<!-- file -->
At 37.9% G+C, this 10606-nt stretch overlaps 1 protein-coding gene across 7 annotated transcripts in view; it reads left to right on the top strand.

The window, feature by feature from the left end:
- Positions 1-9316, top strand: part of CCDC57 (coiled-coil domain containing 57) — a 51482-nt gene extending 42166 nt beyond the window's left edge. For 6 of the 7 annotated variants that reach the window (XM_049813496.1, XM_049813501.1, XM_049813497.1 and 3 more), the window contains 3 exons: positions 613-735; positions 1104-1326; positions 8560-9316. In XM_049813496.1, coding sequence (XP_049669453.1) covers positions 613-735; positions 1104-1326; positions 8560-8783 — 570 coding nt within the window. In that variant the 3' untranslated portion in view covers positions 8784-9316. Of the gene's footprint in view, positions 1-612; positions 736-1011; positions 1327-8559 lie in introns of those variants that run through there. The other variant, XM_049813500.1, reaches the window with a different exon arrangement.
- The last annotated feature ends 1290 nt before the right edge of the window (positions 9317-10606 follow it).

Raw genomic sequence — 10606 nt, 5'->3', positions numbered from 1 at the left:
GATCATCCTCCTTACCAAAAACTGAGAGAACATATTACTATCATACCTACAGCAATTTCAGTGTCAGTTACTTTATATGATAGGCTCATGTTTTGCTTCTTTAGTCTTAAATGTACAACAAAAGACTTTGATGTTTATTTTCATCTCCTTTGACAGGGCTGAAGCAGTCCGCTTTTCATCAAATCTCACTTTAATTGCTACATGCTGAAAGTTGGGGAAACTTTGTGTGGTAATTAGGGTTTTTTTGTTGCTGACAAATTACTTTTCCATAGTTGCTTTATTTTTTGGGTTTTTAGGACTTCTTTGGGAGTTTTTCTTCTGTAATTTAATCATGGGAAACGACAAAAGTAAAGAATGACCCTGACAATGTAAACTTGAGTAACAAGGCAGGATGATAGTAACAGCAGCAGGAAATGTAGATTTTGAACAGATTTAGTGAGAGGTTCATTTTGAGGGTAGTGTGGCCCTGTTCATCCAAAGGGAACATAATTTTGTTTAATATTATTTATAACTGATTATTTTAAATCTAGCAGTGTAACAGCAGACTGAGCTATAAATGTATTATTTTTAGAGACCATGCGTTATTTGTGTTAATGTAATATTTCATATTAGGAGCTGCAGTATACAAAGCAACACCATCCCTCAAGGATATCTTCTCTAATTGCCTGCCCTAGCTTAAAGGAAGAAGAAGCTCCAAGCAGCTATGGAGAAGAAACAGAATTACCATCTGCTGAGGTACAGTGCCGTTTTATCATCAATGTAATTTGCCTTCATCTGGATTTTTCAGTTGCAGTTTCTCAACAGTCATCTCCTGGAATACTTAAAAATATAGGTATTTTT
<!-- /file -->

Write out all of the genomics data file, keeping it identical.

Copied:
At 37.9% G+C, this 10606-nt stretch overlaps 1 protein-coding gene across 7 annotated transcripts in view; it reads left to right on the top strand.

The window, feature by feature from the left end:
- Positions 1-9316, top strand: part of CCDC57 (coiled-coil domain containing 57) — a 51482-nt gene extending 42166 nt beyond the window's left edge. For 6 of the 7 annotated variants that reach the window (XM_049813496.1, XM_049813501.1, XM_049813497.1 and 3 more), the window contains 3 exons: positions 613-735; positions 1104-1326; positions 8560-9316. In XM_049813496.1, coding sequence (XP_049669453.1) covers positions 613-735; positions 1104-1326; positions 8560-8783 — 570 coding nt within the window. In that variant the 3' untranslated portion in view covers positions 8784-9316. Of the gene's footprint in view, positions 1-612; positions 736-1011; positions 1327-8559 lie in introns of those variants that run through there. The other variant, XM_049813500.1, reaches the window with a different exon arrangement.
- The last annotated feature ends 1290 nt before the right edge of the window (positions 9317-10606 follow it).

Raw genomic sequence — 10606 nt, 5'->3', positions numbered from 1 at the left:
GATCATCCTCCTTACCAAAAACTGAGAGAACATATTACTATCATACCTACAGCAATTTCAGTGTCAGTTACTTTATATGATAGGCTCATGTTTTGCTTCTTTAGTCTTAAATGTACAACAAAAGACTTTGATGTTTATTTTCATCTCCTTTGACAGGGCTGAAGCAGTCCGCTTTTCATCAAATCTCACTTTAATTGCTACATGCTGAAAGTTGGGGAAACTTTGTGTGGTAATTAGGGTTTTTTTGTTGCTGACAAATTACTTTTCCATAGTTGCTTTATTTTTTGGGTTTTTAGGACTTCTTTGGGAGTTTTTCTTCTGTAATTTAATCATGGGAAACGACAAAAGTAAAGAATGACCCTGACAATGTAAACTTGAGTAACAAGGCAGGATGATAGTAACAGCAGCAGGAAATGTAGATTTTGAACAGATTTAGTGAGAGGTTCATTTTGAGGGTAGTGTGGCCCTGTTCATCCAAAGGGAACATAATTTTGTTTAATATTATTTATAACTGATTATTTTAAATCTAGCAGTGTAACAGCAGACTGAGCTATAAATGTATTATTTTTAGAGACCATGCGTTATTTGTGTTAATGTAATATTTCATATTAGGAGCTGCAGTATACAAAGCAACACCATCCCTCAAGGATATCTTCTCTAATTGCCTGCCCTAGCTTAAAGGAAGAAGAAGCTCCAAGCAGCTATGGAGAAGAAACAGAATTACCATCTGCTGAGGTACAGTGCCGTTTTATCATCAATGTAATTTGCCTTCATCTGGATTTTTCAGTTGCAGTTTCTCAACAGTCATCTCCTGGAATACTTAAAAATATAGGTATTTTT